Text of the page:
In addition, assessment is often divided into summative and formative categories for the purpose of considering different objectives for assessment practices (Pollard et al., 2005; Arthur, et al., 2006; Butt, 2010).
In addition, assessment is often divided into summative and formative categories for the purpose of considering different objectives for assessment practices (Pollard et al., 2005; Arthur, et al., 2006; Butt, 2010).Yet, debate continues over whether and how summative and formative assessment should be distinguished (Threlfall, 2005; Wynne, 2005).Assessment has become a very important part of education process and it has advanced considerably over the past years (Johnston et al., 2009; Hall and Burk, 2004) and, as our education system becomes more curriculum focused, the emphasis moves increasingly to how teachers teach and how children are taught (Butt, 2010).
In the light of these, teachers can use the information of where students are having trouble and how they are progressing, to make necessary adjustments, such as re-teaching and trying alternative instructional approaches.
These activities can lead to improved pupils success. 2) formative assessment occupies a ‘curious and slightly paradoxical’ position within educational theory.
Although may be argued that formative assessment has always been a central part of educational practice it was only in the late 1960s and 1970s that the term was invented (Black and Wiliam, 2003).
Moreover, as a result of a growing international dissatisfaction with current forms of assessment, formative assessment was one of a number of ideas that attracted the attention of educational researchers (Bloom et al., 1971).
Since then a substantial number of studies, particularly in the UK, at all levels of education have attempted to align formative assessment with contemporary psychological theories of learning (Gipps et al.,1995; Boud 1995; Black et al., 2002; Hall and Burke 2003) and others have also taken account of sociological perspectives (Torrance and Pryor 1998; Filer and Pollard 2000; Ecclestone 2002).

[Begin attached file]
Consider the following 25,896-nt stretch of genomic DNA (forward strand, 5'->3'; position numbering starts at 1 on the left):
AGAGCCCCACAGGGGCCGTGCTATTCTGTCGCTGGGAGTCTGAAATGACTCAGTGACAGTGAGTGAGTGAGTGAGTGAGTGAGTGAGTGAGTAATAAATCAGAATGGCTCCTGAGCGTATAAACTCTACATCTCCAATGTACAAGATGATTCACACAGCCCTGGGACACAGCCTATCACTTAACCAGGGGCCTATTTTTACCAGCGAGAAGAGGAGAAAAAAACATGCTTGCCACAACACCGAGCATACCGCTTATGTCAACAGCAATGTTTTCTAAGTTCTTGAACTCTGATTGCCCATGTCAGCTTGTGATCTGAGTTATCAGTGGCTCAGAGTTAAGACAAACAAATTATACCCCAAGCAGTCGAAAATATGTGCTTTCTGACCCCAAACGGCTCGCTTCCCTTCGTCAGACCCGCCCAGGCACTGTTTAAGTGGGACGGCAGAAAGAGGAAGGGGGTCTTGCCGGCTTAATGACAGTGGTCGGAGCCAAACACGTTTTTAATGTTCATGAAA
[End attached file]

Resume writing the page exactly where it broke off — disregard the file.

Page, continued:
In addition, in order to integrate formative assessment into classroom practice, a range of assessment strategies and techniques are currently in place aiming to improve pupils’ learning.
In this role, assessment is intimately linked with students’ learning processes, diagnosing students’ strengths and weaknesses, helping students to develop self-awareness; providing feedback on areas of learning requiring further work; helping to guide them in their studies and generally motivating them and promoting the desired learning outcome (Pollard et al., 2008; Alexander, 2010).
FORMATIVE ASSESSMENT AND PUPILS’ LEARNING ‘Assessment for learning is any assessment for which the first priority in its design and practice is to serve the purpose of promoting pupils’ learning.
From reflecting in examples from theory and practice, it is possible to say that assessment in education involves making judgements about pupils’ attainments (Alexander, 2010; Preliminary Attachment, 2010).
In other words, it involves teachers deciding on how they will collect information, what information is relevant, how they will come to a judgement and then how to report and comment a judgment to those who want to know how pupils are achieving (Arthur et al., 2006; Aldgate et al., 2006; Hayes, 2006; Hughes, 2008).